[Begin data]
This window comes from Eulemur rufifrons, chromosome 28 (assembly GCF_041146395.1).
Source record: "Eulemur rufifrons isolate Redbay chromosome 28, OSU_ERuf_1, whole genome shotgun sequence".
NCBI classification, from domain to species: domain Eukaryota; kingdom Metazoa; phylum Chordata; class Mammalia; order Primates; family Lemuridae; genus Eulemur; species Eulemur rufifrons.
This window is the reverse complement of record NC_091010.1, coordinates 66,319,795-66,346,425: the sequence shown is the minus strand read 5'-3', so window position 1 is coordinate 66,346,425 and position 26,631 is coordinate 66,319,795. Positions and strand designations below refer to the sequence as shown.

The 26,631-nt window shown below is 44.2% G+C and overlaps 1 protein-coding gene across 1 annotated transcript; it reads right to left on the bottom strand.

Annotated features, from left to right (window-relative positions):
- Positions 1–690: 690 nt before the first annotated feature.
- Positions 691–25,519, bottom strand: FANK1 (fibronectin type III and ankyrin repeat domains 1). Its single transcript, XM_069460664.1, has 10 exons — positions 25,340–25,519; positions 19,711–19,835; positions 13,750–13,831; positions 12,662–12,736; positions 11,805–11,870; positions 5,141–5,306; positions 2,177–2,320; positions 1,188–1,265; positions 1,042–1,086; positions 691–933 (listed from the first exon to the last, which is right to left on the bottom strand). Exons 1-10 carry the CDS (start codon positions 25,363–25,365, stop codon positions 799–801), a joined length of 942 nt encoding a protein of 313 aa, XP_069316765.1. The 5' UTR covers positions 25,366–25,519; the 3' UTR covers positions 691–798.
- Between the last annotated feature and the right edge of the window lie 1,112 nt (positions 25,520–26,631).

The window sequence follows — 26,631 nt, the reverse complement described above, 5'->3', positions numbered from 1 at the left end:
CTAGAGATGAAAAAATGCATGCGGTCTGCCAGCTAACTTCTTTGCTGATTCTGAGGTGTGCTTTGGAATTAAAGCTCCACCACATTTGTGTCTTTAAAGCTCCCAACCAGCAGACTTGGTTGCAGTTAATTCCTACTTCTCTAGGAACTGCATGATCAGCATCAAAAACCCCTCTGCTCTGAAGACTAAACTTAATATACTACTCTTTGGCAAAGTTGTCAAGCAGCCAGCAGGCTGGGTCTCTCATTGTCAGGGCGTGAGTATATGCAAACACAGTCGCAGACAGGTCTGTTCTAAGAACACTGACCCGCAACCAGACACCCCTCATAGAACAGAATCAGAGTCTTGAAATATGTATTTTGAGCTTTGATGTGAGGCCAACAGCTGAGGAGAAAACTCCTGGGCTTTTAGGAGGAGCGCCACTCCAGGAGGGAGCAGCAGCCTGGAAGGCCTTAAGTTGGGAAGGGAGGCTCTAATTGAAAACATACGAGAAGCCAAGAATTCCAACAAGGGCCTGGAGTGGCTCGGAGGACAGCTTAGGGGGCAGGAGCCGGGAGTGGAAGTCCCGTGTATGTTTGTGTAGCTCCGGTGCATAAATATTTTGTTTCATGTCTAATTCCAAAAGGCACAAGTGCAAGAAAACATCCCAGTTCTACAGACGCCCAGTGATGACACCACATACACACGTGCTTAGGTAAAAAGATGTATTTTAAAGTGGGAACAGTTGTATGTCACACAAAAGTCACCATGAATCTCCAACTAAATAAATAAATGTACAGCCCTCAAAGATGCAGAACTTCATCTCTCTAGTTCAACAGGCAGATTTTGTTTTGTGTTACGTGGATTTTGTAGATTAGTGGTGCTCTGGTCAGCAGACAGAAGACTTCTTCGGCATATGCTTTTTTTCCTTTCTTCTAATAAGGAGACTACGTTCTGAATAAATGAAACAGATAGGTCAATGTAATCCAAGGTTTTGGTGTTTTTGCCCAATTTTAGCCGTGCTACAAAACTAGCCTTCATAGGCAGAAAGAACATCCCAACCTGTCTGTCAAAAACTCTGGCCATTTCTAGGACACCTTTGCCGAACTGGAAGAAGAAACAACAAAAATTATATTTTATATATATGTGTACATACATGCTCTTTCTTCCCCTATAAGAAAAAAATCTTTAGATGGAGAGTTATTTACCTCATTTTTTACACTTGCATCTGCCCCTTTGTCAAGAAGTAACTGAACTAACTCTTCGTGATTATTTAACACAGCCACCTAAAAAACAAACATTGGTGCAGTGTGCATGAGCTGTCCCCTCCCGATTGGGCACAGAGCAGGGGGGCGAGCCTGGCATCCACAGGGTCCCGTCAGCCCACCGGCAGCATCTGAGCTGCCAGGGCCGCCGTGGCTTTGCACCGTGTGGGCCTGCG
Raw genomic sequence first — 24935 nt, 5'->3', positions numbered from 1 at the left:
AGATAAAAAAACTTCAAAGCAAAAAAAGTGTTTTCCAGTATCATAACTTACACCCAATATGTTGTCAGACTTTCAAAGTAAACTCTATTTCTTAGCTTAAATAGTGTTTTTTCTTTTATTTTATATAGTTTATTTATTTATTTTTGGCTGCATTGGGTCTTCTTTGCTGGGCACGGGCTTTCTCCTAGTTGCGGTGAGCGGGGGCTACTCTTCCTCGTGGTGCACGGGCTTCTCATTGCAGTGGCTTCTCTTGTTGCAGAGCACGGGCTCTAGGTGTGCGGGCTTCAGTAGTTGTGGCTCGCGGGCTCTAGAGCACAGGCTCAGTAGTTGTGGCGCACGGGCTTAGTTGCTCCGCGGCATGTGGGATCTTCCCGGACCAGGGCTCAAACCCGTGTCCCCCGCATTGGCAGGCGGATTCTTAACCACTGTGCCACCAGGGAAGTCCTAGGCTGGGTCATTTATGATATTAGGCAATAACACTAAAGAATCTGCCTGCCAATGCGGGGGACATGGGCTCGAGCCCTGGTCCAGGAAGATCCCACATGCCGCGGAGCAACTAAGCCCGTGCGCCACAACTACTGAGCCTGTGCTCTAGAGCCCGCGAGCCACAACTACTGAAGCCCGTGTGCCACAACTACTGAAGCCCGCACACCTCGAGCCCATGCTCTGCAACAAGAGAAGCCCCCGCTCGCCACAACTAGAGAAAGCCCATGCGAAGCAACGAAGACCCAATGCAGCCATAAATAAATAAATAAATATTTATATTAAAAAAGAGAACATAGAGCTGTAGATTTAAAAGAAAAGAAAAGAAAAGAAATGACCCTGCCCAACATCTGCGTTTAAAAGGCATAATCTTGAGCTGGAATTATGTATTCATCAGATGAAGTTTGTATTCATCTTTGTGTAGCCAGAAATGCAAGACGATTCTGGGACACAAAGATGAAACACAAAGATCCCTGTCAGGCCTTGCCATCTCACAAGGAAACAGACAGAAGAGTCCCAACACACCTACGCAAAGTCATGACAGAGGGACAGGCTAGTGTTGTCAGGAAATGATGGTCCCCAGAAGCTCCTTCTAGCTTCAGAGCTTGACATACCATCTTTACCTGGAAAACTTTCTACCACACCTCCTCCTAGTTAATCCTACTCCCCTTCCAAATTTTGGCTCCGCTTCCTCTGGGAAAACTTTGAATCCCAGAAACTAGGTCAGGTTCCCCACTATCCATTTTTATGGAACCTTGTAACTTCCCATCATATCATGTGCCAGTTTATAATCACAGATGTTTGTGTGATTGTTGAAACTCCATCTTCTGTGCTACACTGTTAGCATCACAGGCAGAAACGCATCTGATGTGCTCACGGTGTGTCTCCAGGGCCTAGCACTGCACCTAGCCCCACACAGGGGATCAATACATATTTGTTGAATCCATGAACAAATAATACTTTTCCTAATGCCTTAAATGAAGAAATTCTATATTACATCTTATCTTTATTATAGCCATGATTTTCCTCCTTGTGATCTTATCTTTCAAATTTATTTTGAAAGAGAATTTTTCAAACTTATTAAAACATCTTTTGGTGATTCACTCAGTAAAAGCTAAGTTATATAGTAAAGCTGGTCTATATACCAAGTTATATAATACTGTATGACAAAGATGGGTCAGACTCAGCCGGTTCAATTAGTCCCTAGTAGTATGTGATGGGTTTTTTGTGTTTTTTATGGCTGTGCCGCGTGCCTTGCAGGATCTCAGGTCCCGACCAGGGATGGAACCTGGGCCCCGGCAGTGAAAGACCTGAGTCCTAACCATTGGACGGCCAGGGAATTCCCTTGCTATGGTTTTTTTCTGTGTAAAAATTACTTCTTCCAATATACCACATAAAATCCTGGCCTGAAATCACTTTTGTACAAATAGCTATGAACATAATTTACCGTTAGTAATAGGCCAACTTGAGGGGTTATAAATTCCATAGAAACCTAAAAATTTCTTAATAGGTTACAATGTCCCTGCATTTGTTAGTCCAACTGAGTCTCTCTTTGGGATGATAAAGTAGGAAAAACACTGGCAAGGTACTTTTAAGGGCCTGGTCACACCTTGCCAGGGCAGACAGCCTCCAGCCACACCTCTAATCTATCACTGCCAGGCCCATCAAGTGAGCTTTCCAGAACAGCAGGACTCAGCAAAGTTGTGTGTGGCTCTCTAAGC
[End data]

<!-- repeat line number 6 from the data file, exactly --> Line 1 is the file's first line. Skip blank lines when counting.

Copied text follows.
Annotated features, from left to right (window-relative positions):